The women Vincent must decide between also have plenty of symbolic imagery attached. Katherine, the severe, straight-haired girlfriend who dresses all in black, calls the shots in the relationship and pressures Vincent to settle down, while Catherine, with blonde curls, blue eyes, and breasts practically falling out of her white lingerie-like outfit, just wants to have fun and experiment. By choosing one of them, Vincent is sealing his fate: a life of responsibility versus a life of freedom. Even small details like the giggle that announces Catherine’s texts and the heavy sigh that comes with Katherine’s lead us to believe that bubbly Catherine is the fun choice and overbearing Katherine is a drag. Because of this, Vincent’s decision becomes more complex. Yes, Katherine’s predictable, but Vincent loves her and they share a history. And Catherine, though spontaneous, has something about her that’s a little too dangerous. Like in real life, Vincent’s faced with a decision that’s more complicated than choosing between good and bad, black and white.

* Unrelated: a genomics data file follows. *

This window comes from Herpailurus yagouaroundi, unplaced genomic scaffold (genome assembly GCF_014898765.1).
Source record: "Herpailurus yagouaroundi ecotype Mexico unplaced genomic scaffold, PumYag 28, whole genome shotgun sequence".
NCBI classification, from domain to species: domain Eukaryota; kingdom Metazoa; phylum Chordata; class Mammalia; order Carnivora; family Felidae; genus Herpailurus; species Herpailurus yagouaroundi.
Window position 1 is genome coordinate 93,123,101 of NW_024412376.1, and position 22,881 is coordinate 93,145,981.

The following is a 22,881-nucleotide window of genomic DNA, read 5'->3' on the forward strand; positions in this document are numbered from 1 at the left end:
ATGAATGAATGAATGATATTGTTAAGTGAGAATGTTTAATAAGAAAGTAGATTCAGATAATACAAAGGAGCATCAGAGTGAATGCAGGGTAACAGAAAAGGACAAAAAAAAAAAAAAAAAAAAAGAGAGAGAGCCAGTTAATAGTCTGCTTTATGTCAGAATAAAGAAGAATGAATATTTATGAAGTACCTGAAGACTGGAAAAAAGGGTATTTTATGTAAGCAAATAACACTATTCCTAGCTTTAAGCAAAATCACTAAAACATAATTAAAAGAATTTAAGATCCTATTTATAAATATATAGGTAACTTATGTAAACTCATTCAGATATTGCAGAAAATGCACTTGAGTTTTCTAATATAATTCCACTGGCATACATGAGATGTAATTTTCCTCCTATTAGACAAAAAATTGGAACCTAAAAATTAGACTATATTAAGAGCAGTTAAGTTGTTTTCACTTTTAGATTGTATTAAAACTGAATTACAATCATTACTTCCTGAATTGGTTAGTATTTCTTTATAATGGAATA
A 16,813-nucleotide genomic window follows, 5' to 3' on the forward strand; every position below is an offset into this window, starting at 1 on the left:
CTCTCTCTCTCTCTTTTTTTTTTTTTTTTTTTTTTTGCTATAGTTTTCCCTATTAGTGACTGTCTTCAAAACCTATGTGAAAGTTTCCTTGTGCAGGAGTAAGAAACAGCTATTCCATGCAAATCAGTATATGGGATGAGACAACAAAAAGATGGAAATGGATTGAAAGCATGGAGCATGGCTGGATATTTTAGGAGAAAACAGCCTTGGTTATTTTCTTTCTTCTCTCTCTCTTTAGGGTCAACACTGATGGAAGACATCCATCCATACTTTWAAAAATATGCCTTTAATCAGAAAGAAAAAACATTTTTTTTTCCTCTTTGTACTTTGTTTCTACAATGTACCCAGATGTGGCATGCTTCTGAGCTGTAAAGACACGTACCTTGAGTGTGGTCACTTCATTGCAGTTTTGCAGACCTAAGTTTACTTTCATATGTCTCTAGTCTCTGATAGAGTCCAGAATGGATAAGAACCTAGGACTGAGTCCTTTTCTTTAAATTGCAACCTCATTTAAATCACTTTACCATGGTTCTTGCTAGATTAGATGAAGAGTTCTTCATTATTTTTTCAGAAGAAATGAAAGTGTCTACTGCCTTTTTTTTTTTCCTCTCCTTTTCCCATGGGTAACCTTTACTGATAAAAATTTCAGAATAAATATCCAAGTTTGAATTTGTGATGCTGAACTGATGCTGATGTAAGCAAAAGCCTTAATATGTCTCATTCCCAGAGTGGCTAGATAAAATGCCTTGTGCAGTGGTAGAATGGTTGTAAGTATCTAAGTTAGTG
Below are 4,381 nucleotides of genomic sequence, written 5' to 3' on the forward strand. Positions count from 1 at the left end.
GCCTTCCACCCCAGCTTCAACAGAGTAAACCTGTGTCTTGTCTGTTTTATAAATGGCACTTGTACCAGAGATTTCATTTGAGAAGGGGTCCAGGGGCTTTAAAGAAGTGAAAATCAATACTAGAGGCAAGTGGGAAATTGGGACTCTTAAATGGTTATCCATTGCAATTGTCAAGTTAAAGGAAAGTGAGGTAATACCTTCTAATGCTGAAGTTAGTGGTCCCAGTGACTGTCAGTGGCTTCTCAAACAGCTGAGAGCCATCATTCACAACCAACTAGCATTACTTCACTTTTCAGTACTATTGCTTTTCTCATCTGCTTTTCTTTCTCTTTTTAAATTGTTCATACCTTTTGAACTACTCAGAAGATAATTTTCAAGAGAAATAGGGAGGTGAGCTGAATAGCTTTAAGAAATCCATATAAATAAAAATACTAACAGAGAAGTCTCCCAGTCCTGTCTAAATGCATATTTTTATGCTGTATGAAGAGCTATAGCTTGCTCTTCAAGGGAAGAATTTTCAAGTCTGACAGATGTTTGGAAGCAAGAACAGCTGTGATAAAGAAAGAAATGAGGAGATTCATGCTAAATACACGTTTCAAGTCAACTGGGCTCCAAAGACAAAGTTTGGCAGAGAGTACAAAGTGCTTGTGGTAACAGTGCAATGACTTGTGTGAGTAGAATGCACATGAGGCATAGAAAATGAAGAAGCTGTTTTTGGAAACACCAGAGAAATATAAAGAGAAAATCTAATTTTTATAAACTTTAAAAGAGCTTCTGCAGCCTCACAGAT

The gameplay may not be traditional, but all this imagery and subtext takes Catherine’s story far beyond the average adventure game. This game doesn’t simply tell you a story; every element, from the cutscenes to the artwork to the gameplay to the bonus minigame, is part of the story. If you were to compare games to books, most adventures would fall into the mystery and thriller genres, with highly plot-driven stories that take you from one big event to the next. (Government conspiracies! Mayan prophecies! Crime scenes full of evidence!) Catherine is much more like contemporary fiction—it’s about everyday people struggling to figure out how to be happy. Even the extraordinary curse that has prompted Vincent’s nightmares is wrapped up in so much symbolism that even after two playthroughs (each around 20 hours long), I’m not convinced I have the meaning all figured out. For some players, that will be frustrating. For others, it’s the hallmark of a truly great story game.
Of course, Catherine isn’t strictly a story game. It’s an action/adventure puzzler, and most of your playtime will be spent in the nightmare sequences, so if the tower climbing doesn’t appeal to you it’s best to give Catherine a pass. A free demo on the PlayStation Network and Xbox Live Arcade lets you play through an early nightmare stage, so the best way to know if you’ll like the gameplay is to check this out. Personally, I found the puzzle gameplay fun and addictive, and I’m not an action gamer by any means. Figuring out how to reach the top of the tower exercises the same brain cells as a good logic puzzle, and the timed element provides a layer of challenge that’s extremely satisfying to master. If only real-life relationship angst could be this enjoyable.